On the ground there are ten animals, the maximum number, which indicates that the crops should be fine. The autumn will be good and long. There is one dragon in the sky meaning that in general there will be average rains.

In conclusion, there is a lot of green and red, which represent the Wood and Fire elements. For that reason people may tend to have diseases linked to excessive Wood and Fire. In particular, if a person wants to open a business or something similar, he or she may meet some obstacles. The color green represents the Wood element. The entire ox is green, while its stomach area is white. The stomach area is like a container for all the organs of the body. It is white which means its element is Metal so because the stomach area is white, Metal, it means that no matter how hard our body [Wood element] works, the container [Metal] is not in harmony with it. This year since the ox’s body is green, but the stomach is white, it’s not very positive. The four legs are moving and touching the ground, so this refers to lower areas. When the ground is too hot it means there is a great possibility for fire to break out.

What can we learn from this? Firstly, we should be careful with lung or wind disorders. Secondly, if a person has a blood disease, skin disease, or any gallbladder issues, this year they shouldn’t stay in a desert area, a low valley or a region with a hot climate. Thirdly, if a person tends to have a lot of anger, this year may be difficult so it’s good to do practices such as Vajrasattva or Avalokiteshvara. 

In general, considering the element of the year, it is good to wear clothes that are red, blue, and white. Yellow and green may not be the best option. This year the ages that have more obstacles and difficulties are zero (newborn), thirteen years old, twenty-five, thirty-seven, forty-nine, sixty-one, seventy-three, eighty-five and ninety-seven. People of these ages need to be careful and in particular for those people who are 85 and 73, this year is a little weak. 

The Four Friends

There is a tale about the Four Friends, which comes from a sutra teaching given by the Buddha. The purpose of this teaching is to show that collaboration and respect are very important. 

Today, many of us do not need something extra as we have more than enough. We have enough food, which is the most important thing to keep us alive, and we have a roof over our heads. However, many of our human brothers and sisters have neither food nor a roof above them. If we look around, we will see that this is very true today, and until we experience some serious problems ourselves, we don’t feel other people’s problems. 

For example, recently there was a big disaster, an earthquake, in Turkey where many people died, however we soon forgot about it. I’m not saying we don’t care but since we are not in the middle of a disaster, we don’t feel that bad. Similarly there are a lot of problems in many different places, all kinds of suffering such as natural disasters, but there is nothing much we can do. In addition, we also have a lot of man-made sufferings, at the global level, at the national level, and at the level of the family.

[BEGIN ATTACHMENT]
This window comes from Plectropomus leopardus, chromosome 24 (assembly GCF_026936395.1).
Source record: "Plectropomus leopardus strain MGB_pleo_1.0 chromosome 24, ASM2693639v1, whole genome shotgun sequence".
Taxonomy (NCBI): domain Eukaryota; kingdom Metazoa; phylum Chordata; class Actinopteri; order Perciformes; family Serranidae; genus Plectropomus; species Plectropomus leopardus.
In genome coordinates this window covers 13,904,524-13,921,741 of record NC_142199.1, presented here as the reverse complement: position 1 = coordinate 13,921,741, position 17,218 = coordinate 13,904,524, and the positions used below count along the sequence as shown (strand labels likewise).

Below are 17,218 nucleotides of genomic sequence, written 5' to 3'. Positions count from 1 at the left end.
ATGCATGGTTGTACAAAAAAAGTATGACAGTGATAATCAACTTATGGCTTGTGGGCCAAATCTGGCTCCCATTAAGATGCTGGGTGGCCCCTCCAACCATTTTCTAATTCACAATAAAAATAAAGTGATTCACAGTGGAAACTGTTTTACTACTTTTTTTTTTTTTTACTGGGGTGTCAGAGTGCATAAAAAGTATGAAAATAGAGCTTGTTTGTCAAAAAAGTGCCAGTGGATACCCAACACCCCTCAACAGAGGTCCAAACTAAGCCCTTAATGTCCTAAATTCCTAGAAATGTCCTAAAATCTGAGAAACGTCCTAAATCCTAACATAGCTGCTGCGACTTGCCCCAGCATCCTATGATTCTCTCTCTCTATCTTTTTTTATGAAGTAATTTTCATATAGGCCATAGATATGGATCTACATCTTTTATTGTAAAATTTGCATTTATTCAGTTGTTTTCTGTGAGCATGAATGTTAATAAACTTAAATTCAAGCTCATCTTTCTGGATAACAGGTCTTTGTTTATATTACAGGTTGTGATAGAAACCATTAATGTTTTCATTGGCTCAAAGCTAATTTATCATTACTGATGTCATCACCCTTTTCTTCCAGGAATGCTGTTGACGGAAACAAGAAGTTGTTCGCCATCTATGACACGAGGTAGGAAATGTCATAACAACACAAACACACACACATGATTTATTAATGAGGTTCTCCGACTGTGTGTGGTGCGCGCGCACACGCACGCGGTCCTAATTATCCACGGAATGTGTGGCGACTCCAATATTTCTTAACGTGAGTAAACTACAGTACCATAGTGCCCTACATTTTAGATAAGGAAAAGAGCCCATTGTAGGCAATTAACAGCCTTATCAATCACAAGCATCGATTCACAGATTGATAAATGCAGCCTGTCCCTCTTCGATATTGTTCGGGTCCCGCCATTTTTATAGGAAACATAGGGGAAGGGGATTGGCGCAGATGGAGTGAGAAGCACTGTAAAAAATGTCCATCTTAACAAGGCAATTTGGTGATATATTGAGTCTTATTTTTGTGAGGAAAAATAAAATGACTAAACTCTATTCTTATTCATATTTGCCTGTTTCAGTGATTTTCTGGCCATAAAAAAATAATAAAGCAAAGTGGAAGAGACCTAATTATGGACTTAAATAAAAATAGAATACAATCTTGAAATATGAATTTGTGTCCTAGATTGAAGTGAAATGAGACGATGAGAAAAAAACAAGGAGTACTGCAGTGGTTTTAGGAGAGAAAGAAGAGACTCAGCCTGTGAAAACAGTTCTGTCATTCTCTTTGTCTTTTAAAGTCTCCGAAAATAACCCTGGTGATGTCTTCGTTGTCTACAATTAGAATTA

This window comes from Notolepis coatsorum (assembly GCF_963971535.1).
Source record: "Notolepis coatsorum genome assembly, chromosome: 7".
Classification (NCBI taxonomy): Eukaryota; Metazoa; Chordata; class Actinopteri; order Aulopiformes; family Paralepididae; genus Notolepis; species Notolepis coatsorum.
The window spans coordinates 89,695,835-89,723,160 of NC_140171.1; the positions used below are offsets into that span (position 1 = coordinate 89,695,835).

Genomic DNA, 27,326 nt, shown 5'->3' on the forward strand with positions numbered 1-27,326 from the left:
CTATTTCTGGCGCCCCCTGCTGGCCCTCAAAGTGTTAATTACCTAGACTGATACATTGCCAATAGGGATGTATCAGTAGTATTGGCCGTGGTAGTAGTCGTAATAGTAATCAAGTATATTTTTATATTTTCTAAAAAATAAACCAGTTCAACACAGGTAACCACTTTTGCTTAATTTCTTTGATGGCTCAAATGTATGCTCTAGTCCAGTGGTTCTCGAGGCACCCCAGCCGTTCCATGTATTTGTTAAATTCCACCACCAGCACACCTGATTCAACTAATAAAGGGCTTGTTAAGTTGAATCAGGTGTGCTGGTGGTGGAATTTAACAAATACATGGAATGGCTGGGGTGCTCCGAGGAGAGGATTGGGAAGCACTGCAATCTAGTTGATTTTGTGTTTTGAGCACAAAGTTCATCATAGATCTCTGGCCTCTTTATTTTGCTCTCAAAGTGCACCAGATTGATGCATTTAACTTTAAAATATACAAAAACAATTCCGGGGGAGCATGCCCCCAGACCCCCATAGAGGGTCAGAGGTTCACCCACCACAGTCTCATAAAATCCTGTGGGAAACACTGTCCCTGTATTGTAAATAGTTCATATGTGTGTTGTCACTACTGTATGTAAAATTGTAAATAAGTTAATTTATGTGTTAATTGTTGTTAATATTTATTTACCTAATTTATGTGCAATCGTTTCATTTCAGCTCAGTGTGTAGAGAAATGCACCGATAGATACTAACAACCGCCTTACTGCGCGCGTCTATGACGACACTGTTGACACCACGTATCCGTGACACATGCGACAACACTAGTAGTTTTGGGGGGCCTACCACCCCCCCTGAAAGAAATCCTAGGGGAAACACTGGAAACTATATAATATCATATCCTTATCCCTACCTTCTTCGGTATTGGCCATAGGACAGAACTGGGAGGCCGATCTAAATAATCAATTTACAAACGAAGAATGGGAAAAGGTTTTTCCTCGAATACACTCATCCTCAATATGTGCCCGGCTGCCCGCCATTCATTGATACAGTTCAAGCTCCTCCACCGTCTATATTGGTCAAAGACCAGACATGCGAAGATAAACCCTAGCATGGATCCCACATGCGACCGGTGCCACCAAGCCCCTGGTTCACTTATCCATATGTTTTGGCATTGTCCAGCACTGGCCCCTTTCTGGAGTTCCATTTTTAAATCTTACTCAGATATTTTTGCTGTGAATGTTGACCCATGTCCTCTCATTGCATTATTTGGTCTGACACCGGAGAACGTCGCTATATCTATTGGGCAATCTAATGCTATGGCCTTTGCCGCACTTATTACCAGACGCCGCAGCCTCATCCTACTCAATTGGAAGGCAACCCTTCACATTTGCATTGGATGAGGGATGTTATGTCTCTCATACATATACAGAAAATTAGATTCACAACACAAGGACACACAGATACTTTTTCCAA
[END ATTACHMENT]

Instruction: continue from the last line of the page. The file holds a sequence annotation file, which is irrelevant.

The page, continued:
If we ask people, “Do you need a piece of gold?” Yes, if we have it, that’s good, but if we don’t, that’s also fine. If we ask people, “Do you want to have peace?” Yes, we all want to have a peaceful life, no one wants to live with suffering. It doesn’t matter who you are, where you are, if you are learned or not, which type of religion you believe, which culture you belong to, which color you are – these are all secondary conditions – the most important thing is that no one likes to suffer. But if we are looking for peace, how can this peace come about and from where? It comes from respecting and understanding others. If I respect you, automatically you will respect me. If I mistreat you, I will receive the same treatment sooner or later and I will be the loser, not the winner. 

As Shantideva said, we do not need a lot of weapons, we need only one: to be able to look at our own character, our own poisons. Shantideva also said that our mind is like a crazy elephant that we should bind with our consciousness, our presence. He said that rather than trying to control our enemies it is better that we try to control our three poisons. If we want to walk [barefoot] on the ground, there are a lot of things that can hurt our feet. It isn’t possible to cover all the earth with leather but if we just put a small piece of leather under our feet [shoes], then it will be equivalent to the entire world covered with leather. 

The story of The Four Friends starts like this. Once upon a time there was a country probably where Sarnath is situated today. And in that area there lived four animals: an elephant, a monkey, a rabbit and a bird. They lived there and respected each other. They shared food and lived very peacefully. The four animals had four different characters but they understood that to be able to live harmoniously, they needed to share space, food, everything. Other animals, who did not want to be attacked by others, also joined them and they became a bigger community and lived very peacefully. 

One day the bird said, “Now we all live quite well and in harmony but now since more animals are joining us and the community is becoming bigger, we need to create some rules”. So they decided to create rules in order to be able to live continuously in this peaceful way: they should not kill, should not attack other animals, should not steal others’ food, should not mistreat others, and should not misbehave sexually. And they lived that way and it was very successful.